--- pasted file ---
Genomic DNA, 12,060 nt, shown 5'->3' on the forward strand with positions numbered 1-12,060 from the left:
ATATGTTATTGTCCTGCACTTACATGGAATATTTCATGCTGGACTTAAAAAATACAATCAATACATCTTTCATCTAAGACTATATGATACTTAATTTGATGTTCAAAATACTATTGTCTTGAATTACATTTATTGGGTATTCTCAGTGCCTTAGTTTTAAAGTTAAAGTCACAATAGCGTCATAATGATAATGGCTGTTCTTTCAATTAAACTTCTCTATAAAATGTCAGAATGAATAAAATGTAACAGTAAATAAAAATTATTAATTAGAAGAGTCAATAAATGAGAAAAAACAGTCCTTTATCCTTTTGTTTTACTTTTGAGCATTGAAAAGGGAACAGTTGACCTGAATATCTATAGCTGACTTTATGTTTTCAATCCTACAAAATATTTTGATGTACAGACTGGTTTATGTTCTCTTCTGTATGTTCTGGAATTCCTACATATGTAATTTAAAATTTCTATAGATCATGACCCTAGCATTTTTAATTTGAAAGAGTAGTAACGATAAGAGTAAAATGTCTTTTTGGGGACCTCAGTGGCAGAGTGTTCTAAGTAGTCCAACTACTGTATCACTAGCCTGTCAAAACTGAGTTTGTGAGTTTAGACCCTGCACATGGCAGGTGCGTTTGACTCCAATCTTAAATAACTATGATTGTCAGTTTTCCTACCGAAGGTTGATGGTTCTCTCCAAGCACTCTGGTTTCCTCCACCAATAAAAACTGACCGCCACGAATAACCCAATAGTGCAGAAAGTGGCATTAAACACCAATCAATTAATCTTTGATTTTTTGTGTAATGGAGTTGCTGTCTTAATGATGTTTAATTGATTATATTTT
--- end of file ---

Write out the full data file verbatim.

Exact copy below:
Genomic DNA, 12,060 nt, shown 5'->3' on the forward strand with positions numbered 1-12,060 from the left:
ATATGTTATTGTCCTGCACTTACATGGAATATTTCATGCTGGACTTAAAAAATACAATCAATACATCTTTCATCTAAGACTATATGATACTTAATTTGATGTTCAAAATACTATTGTCTTGAATTACATTTATTGGGTATTCTCAGTGCCTTAGTTTTAAAGTTAAAGTCACAATAGCGTCATAATGATAATGGCTGTTCTTTCAATTAAACTTCTCTATAAAATGTCAGAATGAATAAAATGTAACAGTAAATAAAAATTATTAATTAGAAGAGTCAATAAATGAGAAAAAACAGTCCTTTATCCTTTTGTTTTACTTTTGAGCATTGAAAAGGGAACAGTTGACCTGAATATCTATAGCTGACTTTATGTTTTCAATCCTACAAAATATTTTGATGTACAGACTGGTTTATGTTCTCTTCTGTATGTTCTGGAATTCCTACATATGTAATTTAAAATTTCTATAGATCATGACCCTAGCATTTTTAATTTGAAAGAGTAGTAACGATAAGAGTAAAATGTCTTTTTGGGGACCTCAGTGGCAGAGTGTTCTAAGTAGTCCAACTACTGTATCACTAGCCTGTCAAAACTGAGTTTGTGAGTTTAGACCCTGCACATGGCAGGTGCGTTTGACTCCAATCTTAAATAACTATGATTGTCAGTTTTCCTACCGAAGGTTGATGGTTCTCTCCAAGCACTCTGGTTTCCTCCACCAATAAAAACTGACCGCCACGAATAACCCAATAGTGCAGAAAGTGGCATTAAACACCAATCAATTAATCTTTGATTTTTTGTGTAATGGAGTTGCTGTCTTAATGATGTTTAATTGATTATATTTT